Death Road, Bolivia

Independent – Contents Page

Holy Heights... La Cumbre, Bolivia

Wandering the streets of La Paz, Bolivia, Ben Connor signs up for a death road bike tour and is soon feeling very much alive.

With eyes focused intensely on the road I pedaled hard over corrugated surface. Cliffs of lush greenery rose vertically on my right glistening with thousands of pearl water droplets. Then looking to my left I found a wall of billowing mist had materialised. It was dream-like and focus lost I just couldn’t stop staring – starting to drift in its welcoming wisps of fluffy cotton wool fibre. I soon visualised leaving the road and mountain mist riding: pedaling through a Never-Never land of magic and fantasy. I thought of flying boats, floating islands and Buddha all shiny and smiley. I thought very little about the road and, wheels finding soft sand, swerved dangerously close to the edge of it.

The road then dropped below the bank of mist and I looked back up at it. That perversely alluring white world above was a drop plummeting hundreds of metres: from the rail-less road’s shoulder to a bottom of fierce rocks and foliage.

I, it seems, was just another tourist on the most dangerous road in the world tempted by a mountain mist siren.

The night before I had been walking between the ancient colonial buildings of Sagarnaga Street in the tourist district of the city of La Paz, Bolivia. I’d soon found myself surrounded by a seemingly endless supply of mountain bike tour companies, their shop fronts emblazoned with names selling a prospective experience on its likelihood of killing me – or the instability of mind I was likely to be experiencing should I take up their offer.

The experience they provided was a Death Road tour.

A Death Road tour is a mountain bike descent from 4700 metres to 1500 metres through the majestic valleys of the Andean mountain range north east of La Paz. The death road title itself comes from a two-way, single lane, dirt road section of that descent, carved in to a ninety-degree cliff side.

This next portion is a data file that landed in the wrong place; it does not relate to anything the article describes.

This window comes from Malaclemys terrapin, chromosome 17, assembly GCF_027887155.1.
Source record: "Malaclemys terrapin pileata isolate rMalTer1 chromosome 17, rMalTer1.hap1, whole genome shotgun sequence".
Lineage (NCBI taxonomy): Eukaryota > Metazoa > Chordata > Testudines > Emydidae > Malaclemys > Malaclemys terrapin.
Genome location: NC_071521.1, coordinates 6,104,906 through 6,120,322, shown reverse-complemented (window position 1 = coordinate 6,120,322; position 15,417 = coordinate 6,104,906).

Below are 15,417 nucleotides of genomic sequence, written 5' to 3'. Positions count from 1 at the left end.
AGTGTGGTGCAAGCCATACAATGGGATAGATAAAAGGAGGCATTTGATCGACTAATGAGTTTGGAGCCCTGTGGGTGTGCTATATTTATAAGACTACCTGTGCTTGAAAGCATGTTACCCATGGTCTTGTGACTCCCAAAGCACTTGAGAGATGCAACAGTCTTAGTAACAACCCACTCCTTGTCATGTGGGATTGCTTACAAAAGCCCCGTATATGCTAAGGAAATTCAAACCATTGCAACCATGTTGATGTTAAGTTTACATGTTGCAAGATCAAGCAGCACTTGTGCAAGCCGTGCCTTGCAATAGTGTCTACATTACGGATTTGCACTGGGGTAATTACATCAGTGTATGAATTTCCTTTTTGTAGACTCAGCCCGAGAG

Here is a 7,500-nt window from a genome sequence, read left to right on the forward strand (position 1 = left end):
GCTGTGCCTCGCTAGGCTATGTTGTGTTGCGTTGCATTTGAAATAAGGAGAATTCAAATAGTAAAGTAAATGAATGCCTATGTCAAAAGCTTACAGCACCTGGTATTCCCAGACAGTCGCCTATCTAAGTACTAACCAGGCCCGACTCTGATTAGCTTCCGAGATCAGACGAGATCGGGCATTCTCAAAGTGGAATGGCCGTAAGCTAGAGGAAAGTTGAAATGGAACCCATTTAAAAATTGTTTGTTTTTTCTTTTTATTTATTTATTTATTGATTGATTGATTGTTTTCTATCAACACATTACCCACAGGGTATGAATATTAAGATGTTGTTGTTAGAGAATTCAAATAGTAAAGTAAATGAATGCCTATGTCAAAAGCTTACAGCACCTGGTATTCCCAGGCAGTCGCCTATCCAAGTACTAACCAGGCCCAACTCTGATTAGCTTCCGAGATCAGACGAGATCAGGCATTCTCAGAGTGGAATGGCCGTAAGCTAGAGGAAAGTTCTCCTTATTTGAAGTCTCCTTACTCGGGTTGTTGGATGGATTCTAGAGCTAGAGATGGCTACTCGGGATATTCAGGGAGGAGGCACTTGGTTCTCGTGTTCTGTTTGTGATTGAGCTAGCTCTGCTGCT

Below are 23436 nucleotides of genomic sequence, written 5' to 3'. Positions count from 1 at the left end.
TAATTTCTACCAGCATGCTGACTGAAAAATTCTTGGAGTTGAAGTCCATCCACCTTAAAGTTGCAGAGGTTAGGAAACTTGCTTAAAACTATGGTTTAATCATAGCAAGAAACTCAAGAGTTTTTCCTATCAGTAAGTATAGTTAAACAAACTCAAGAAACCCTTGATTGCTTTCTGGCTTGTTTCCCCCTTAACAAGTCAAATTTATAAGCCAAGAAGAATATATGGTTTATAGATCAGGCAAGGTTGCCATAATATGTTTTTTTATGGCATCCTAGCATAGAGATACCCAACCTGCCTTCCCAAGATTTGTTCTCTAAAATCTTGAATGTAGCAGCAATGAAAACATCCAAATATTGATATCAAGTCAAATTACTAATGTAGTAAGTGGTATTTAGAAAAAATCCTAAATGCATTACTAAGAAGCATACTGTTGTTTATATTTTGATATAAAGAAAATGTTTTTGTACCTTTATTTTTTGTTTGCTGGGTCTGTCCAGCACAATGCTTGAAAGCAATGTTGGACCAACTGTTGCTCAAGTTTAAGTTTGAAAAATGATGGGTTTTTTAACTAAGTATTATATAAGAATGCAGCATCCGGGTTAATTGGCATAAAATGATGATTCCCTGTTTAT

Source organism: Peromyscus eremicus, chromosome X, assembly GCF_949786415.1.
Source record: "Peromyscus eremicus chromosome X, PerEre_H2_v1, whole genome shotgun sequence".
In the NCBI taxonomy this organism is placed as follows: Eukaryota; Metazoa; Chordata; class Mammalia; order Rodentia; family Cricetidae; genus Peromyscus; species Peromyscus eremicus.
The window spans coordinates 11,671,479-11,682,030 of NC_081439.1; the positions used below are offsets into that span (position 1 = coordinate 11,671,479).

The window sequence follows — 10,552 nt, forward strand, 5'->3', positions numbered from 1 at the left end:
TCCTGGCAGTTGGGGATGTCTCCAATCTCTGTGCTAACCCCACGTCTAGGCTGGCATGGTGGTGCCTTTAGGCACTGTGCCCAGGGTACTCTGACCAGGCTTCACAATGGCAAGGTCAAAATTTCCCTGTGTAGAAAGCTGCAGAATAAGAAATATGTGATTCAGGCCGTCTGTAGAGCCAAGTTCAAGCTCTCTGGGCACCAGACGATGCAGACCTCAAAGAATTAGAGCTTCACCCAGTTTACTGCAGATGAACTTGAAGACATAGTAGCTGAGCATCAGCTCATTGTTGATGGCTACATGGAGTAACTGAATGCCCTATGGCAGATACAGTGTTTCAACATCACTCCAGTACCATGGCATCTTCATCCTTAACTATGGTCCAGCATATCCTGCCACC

Subject to the weathering of waterfalls and heavy rainfall, death roads status as a road is often in question. The road, possibly due as much to the disturbingly low standard of driving in Bolivia as its poor quality, claims up to 200 lives per year; some of which have been tourist on Death Road tours.

Deciding that the spectre of death would generate a feeling of living life more fully I soon found myself in search of an appropriate tour company. While spoilt for choice I was attracted to one: ‘Down Hill Madness’. Its lure was definitely not its price (it was in fact the most expensive), but in the fact that the bikes to be used on this intrepid and by all accounts dangerous adventure were displayed at the shops front. They looked new, tough and inspired a feeling of security.

I booked a tour for the following day.

Early Morning Shadow... La Paz, Bolivia

7:15am: La Paz at daybreak has a special kind of something. Looking down to Plaza San Francisco, as I strolled through the cold crisp air from my hostel near Plaza Pedro De Murillo, I saw the first rays of sunlight hit the steeple of Iglesia de San Francisco basking its baroque architecture in an appropriately heavenly glow that contrasted beautifully with the dark shadow in the cement valleys of the city streets I strolled along. I stopped in to a small café on Sagarnaga Street to be served by a rather decrepit old man, looking very much like an Adams Family relative, and got myself a quick breakfast of scrambled eggs on toast and coffee.

7:45am: I arrived at the shop front, was provided with my gear (gloves, helmet and waterproof pants) and met the other participants. We climbed aboard the tour companies shinny black 4-wheel drive and were off.

9:00am: Arriving at the departure point of La Cumbre we took in the brisk high altitude air and dazzling scenery – a large lake on an Andean snow dappled mountaintop, one of the hills of which displayed a Jesus statue silhouetted with arms outstretched against bright, lapis lazuli skies.

9:15am: After a short prep talk we were off: Ten kilometres of paved road stretched before me with very little cliff side danger. This was an opportunity for speed. Our guide advised that should we arrange our torsos and heads in a torpedo like formation – perfectly parallel to the ground, heads just above and in front of the handle bars ­– we could reach speeds of up to 70 km an hour.

Don't get too comfortable... the pre-death road journey